The hundreds of dairies, which annually produce more than $8M in milk products, will be open with some playing host to visitors at the fair. The fair opens Tuesday with the "coronation of a queen at 8 p.m., a musical program by Artesia High School Band and A Cappella Choir under the direction of the John Henderson."

Marilyn Plemon is one individual seeking the title of Artesia Dairyland Fair Queen. Maria Model Crescent D, prize-winning Holstein will also be in attendance. On Memorial Day the first 1,000 youngsters will receive free carnival rides, the Artesia Youth Co-coordinating Council will be hosting a talent show and there will be a fiddlers' contest with "$100 in prizes."

On Thursday, Norwalk Day, the Artesia School program will open at 7:30 p.m. followed by the Excelsior High School swing band. The Norwalk Chamber of Commerce variety show will begin at 9 p.m. Bellflower Day, Friday, will open with the Bloomfield School program, followed by the Bellflower High School freshman girls' chorus, and the Bellflower Chamber of Commerce variety show. Saturday, Artesia-Dairy Valley Day will have four special events at Artesia Park.

There will be a hay-bucking contest and a special awards program. The Dutch game of Kuipje Steken, which involves spearing a hole in a trap door or being doused with water, will also be open to fairgoers throughout the duration of the fair.

August 12, 1956
Mrs. Barbara Fowler of 12215 195th Street in Artesia is organizing a babysitter co-op to meet the babysitting demands of the community. To date, there are four sitters in the co-op and Fowler is seeking more baby sitters for the group.
February 10, 1957
The Cerritos Junior College elects its first student body officers.
October 7, 1957
Warren G. Heine of 12214 185th Street is sentenced to pay $25 and be on probation for charges of inebriation, illegal discharge of firearms and making a false report to law officers. Heine was "playing a joke" on his wife and faked his suicide after barricading himself in the family den and firing his gun. Heine also scratched his chest in order to make it look like a gunshot wound.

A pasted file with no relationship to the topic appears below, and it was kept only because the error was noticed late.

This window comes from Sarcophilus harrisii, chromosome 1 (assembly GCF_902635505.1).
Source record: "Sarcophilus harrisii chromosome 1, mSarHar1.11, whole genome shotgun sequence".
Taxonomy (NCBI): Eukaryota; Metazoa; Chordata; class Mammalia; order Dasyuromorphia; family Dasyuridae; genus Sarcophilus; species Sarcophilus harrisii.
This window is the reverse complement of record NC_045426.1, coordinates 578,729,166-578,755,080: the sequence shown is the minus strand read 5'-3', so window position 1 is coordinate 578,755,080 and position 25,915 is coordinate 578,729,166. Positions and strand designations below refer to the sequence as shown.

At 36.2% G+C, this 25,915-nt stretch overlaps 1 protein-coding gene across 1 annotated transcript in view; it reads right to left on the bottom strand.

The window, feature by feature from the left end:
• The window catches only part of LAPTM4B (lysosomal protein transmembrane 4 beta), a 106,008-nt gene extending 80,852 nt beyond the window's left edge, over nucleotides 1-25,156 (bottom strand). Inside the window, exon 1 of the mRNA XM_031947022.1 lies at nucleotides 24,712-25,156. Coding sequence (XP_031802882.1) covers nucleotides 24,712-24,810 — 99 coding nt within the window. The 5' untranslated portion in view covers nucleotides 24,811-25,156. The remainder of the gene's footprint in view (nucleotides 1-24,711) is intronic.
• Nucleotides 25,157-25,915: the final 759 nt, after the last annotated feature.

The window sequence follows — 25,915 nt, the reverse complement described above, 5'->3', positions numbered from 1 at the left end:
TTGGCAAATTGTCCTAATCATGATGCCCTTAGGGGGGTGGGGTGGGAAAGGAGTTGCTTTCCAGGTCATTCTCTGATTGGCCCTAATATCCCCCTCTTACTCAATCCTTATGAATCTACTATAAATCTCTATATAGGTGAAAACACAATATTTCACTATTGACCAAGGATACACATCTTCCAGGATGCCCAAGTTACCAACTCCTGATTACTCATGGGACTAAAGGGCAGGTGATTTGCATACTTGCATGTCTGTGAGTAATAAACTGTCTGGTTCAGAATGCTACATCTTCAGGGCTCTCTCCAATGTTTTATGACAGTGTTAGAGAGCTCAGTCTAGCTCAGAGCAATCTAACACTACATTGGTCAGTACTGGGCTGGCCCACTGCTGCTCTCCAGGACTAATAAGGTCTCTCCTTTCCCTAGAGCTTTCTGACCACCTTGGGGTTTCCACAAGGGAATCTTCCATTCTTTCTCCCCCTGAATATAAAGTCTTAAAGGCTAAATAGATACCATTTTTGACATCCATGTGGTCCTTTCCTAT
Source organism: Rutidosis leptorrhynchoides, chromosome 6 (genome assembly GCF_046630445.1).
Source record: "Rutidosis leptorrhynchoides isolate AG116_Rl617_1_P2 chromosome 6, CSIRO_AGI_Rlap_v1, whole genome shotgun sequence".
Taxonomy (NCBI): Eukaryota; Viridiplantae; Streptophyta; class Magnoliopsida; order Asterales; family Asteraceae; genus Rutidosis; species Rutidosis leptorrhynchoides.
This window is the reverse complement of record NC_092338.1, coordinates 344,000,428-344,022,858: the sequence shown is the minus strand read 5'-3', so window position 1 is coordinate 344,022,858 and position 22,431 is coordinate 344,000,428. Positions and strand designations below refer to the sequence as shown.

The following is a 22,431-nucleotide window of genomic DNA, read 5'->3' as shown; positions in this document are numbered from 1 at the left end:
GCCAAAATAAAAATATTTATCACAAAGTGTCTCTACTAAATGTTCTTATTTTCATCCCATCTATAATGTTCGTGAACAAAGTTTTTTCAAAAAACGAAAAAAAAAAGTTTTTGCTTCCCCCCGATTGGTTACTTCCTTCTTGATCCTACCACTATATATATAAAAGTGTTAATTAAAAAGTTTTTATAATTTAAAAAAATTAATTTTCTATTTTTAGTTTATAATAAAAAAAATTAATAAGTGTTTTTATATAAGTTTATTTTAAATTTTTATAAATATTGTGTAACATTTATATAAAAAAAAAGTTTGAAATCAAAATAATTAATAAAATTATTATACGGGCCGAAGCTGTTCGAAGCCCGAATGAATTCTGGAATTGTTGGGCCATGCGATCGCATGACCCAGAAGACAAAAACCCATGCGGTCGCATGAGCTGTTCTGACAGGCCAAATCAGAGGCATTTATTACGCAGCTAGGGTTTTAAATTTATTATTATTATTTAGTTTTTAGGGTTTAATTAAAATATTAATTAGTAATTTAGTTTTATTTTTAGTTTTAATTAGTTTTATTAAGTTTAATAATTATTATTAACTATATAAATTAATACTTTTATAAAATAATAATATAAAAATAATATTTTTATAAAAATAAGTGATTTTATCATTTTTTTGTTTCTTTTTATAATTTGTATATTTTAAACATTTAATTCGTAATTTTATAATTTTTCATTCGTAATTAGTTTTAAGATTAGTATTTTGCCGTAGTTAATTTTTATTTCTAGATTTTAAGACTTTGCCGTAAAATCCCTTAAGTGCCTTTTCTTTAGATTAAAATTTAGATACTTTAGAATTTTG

February 16, 1958
Artesians are proud of the girls who keep track of the boys' athletics. Girls do not compete in competitive sports, but keep track of the accomplishments of their male counterparts. The girls are called boosters and keep the statistics of the best athletes.
October 12, 1958
State governor Knight recognizes the Artesia High School newspaper, “The Californian,” named after the first published newspaper in the state by the same name. The governor recognizes how “The Californian” documents “the state’s colorful history.”
May 29, 1959
The City of Artesia is incorporated on May 29, 1959 with the motto "Service Builds Tomorrow's Progress."
May 26, 1963
Robert Velkov is cured of his hiccups through hypnosis. The 25 year-old has been plagued by hiccups for sixteen days and is exhausted.
October 1964
Due to World War II labor shortages, Mexican workers known as Braceros are brought to the United States as contract laborers to pick crops and work in other industries. The plan originally is to last only while the nation’s farmers are away fighting the war but the Bracero program does not end until the Kennedy Administration examines the system and deems inhumane in 1964. However, Artesia suffers from the lack of free labor and repeatedly asks for county support. According to the Los Angeles Times the president of the Artesia Growers Association asks the county to subsidize farmers who accept welfare recipients as workers. "Farmers dependent upon imported supplemental labor say they have made every possible effort to recruit an adequate number of substitutes from the domestic work force but without success." They want to recruit Mexican labor when the Bracero program formally ends in December. Los Angeles county adopts a five point program that requires farmers to pay a minimum wage of $1.25 an hour to any welfare recipient who is assigned to the fields. Growers hate the plan because it requires they provide adequate sanitary facilities, acceptable employment conditions, transportation and steady employment if the work is available.
Artesia's population is 13,353.
Los Angeles Times reporter Jessica Lee traces the history of the Indian population in Artesia for a 1995 article and notes it begins when Selecto Spices moves to the neighborhood from Hollywood. Selecto Spices is noted as the first Indian grocery store in Southern California.